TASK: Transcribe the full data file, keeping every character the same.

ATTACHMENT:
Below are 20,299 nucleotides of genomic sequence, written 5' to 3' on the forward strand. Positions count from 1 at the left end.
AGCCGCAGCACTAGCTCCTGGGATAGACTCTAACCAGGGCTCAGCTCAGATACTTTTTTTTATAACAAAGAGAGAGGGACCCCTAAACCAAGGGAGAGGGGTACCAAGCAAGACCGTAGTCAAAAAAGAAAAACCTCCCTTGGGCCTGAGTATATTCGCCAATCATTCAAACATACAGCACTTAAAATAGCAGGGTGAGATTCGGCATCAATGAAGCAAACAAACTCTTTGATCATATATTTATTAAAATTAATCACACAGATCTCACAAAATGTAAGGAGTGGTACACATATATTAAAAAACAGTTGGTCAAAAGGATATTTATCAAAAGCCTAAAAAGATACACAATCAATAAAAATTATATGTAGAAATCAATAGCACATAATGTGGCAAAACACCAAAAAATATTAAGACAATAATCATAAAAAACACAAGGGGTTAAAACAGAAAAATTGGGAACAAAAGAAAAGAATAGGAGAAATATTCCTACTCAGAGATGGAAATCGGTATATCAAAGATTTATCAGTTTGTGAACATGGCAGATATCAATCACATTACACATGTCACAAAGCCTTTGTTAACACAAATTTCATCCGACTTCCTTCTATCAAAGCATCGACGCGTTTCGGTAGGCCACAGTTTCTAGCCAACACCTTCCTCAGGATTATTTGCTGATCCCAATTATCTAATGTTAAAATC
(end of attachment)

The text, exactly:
Below are 20,299 nucleotides of genomic sequence, written 5' to 3' on the forward strand. Positions count from 1 at the left end.
AGCCGCAGCACTAGCTCCTGGGATAGACTCTAACCAGGGCTCAGCTCAGATACTTTTTTTTATAACAAAGAGAGAGGGACCCCTAAACCAAGGGAGAGGGGTACCAAGCAAGACCGTAGTCAAAAAAGAAAAACCTCCCTTGGGCCTGAGTATATTCGCCAATCATTCAAACATACAGCACTTAAAATAGCAGGGTGAGATTCGGCATCAATGAAGCAAACAAACTCTTTGATCATATATTTATTAAAATTAATCACACAGATCTCACAAAATGTAAGGAGTGGTACACATATATTAAAAAACAGTTGGTCAAAAGGATATTTATCAAAAGCCTAAAAAGATACACAATCAATAAAAATTATATGTAGAAATCAATAGCACATAATGTGGCAAAACACCAAAAAATATTAAGACAATAATCATAAAAAACACAAGGGGTTAAAACAGAAAAATTGGGAACAAAAGAAAAGAATAGGAGAAATATTCCTACTCAGAGATGGAAATCGGTATATCAAAGATTTATCAGTTTGTGAACATGGCAGATATCAATCACATTACACATGTCACAAAGCCTTTGTTAACACAAATTTCATCCGACTTCCTTCTATCAAAGCATCGACGCGTTTCGGTAGGCCACAGTTTCTAGCCAACACCTTCCTCAGGATTATTTGCTGATCCCAATTATCTAATGTTAAAATC